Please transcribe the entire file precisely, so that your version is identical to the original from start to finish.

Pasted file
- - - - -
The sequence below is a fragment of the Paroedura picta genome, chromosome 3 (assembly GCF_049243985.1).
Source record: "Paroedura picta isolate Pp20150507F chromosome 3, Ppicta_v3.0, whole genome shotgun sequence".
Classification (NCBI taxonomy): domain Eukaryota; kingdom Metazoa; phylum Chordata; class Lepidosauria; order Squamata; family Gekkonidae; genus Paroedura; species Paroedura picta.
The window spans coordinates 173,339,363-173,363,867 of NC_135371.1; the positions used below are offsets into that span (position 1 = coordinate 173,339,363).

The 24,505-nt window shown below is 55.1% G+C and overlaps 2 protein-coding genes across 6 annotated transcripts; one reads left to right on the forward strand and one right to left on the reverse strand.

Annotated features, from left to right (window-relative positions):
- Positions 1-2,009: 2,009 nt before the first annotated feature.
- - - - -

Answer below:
The sequence below is a fragment of the Paroedura picta genome, chromosome 3 (assembly GCF_049243985.1).
Source record: "Paroedura picta isolate Pp20150507F chromosome 3, Ppicta_v3.0, whole genome shotgun sequence".
Classification (NCBI taxonomy): domain Eukaryota; kingdom Metazoa; phylum Chordata; class Lepidosauria; order Squamata; family Gekkonidae; genus Paroedura; species Paroedura picta.
The window spans coordinates 173,339,363-173,363,867 of NC_135371.1; the positions used below are offsets into that span (position 1 = coordinate 173,339,363).

The 24,505-nt window shown below is 55.1% G+C and overlaps 2 protein-coding genes across 6 annotated transcripts; one reads left to right on the forward strand and one right to left on the reverse strand.

Annotated features, from left to right (window-relative positions):
- Positions 1-2,009: 2,009 nt before the first annotated feature.